University of Ottawa, Centre for Research on French Canadian Culture, Fonds Association canadienne française de l’Ontario (C2), C2J4 _3-012
Aimé Arvisais, President of ACFÉÉO, [ca 1960]. University of Ottawa, Centre for Research on French Canadian Culture, Association canadienn-française de l’Ontario (C2) fonds, C2J4_3-013
Collection of photographs from the newspaper
Collection of photographs from the newspaper L’Évangéline – E 39041 Centre d’études acadiennes Anselme-Chiasson
Louis J. Robichaud Holdings – P573-71
Louis J. Robichaud –– Centre d’études acadiennes Anselme-Chiasson
The Superstructure of Montreal Harbour bridge over the St. Lawrence River, Quebec / BAnQ
Armour Landry / BAnQ
Register of members of the Order of Jacques Cartier, matricule #37300 to 37338, page 1, 1954-1955.
University of Ottawa, Centre for Research on French Canadian Culture, Fonds Ordre de Jacques Cartier (C3), Cartier (C3), C3-19-14-001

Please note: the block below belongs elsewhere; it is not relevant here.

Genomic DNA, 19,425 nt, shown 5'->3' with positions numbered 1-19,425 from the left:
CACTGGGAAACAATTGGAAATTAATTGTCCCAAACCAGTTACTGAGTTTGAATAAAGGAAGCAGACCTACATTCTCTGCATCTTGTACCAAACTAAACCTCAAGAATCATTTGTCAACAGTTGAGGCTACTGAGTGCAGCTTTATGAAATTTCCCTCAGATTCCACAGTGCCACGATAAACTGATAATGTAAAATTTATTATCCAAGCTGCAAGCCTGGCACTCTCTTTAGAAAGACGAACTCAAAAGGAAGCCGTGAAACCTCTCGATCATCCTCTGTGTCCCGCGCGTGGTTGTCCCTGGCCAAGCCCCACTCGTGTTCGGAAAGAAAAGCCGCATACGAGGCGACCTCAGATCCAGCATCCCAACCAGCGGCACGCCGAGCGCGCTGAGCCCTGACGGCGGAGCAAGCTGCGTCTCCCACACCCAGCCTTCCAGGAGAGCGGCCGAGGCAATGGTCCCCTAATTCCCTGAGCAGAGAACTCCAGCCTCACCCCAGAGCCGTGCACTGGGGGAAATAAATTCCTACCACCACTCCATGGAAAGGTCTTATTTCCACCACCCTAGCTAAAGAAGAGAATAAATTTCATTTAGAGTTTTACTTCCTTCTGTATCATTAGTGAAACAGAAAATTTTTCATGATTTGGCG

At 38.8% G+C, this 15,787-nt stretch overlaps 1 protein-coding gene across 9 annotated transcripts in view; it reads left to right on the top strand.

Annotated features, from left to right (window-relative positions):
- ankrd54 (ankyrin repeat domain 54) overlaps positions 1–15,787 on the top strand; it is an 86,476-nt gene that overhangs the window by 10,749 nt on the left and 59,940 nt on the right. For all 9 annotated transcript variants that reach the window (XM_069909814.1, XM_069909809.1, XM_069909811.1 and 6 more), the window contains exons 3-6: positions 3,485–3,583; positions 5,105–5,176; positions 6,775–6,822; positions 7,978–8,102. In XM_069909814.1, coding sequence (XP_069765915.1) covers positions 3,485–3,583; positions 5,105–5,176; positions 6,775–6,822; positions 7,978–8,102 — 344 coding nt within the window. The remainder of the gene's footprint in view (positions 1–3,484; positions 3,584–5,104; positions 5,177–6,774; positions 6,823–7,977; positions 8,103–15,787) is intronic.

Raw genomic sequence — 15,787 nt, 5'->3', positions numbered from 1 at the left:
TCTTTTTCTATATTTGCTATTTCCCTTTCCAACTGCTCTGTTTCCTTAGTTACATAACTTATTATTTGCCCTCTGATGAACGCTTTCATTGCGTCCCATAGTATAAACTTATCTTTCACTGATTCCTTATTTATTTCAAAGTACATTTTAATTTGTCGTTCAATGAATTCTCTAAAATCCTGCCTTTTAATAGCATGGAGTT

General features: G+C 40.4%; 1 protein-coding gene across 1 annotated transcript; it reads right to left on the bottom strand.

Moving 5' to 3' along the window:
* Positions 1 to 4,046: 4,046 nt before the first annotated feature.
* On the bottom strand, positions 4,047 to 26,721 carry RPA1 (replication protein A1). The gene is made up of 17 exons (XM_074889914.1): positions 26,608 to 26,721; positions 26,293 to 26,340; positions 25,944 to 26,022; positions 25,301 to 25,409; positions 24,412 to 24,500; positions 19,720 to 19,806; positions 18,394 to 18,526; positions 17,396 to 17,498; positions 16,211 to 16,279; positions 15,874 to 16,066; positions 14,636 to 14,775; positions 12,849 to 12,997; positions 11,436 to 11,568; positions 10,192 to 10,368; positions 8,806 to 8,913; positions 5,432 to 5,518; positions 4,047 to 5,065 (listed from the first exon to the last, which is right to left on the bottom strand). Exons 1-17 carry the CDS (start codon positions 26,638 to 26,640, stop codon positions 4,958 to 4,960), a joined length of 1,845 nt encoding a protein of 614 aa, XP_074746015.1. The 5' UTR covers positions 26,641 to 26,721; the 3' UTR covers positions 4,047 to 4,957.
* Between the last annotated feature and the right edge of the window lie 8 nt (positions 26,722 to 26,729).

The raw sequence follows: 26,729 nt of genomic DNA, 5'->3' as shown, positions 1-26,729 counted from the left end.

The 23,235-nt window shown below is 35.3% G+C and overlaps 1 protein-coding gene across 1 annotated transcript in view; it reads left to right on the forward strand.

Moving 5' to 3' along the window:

Place Resurgo Place
New Brunswick Museum –– Musée du Nouveau-Brunswick, www.nbm-mnb.ca, 1989.83.388
Newspaper L’Évangéline – 26 juillet 1928 – Centre d’études acadiennes Anselme-Chiasson
Albert M. Sormany funds – 25-44-9 Bulletin KKK – Centre d’études acadiennes Anselme-Chiasson
Newspaperper L’Évangeline – 11 octobre 1961 – Centre d’études acadiennes Anselme-Chiasson
Newspaper L’Évangeline –– 20 décembre 1962 – Centre d’études acadiennes Anselmee-Chiasson
Musée Acadien de Caraquet, collection avgeeks/Pond5
Karen Cowled / Alamy Stock Photo
Francis Vachon / Alamy Stock Photo
© Canada Post, 1927, image courtesy of Corgi Times/Adminware Corporation
National Currency Collection, Bank of Canada
Collection of photographs from the newspaper L’Évangéline -E-37242 – Centre d’études acadiennes Anselme-Chiasson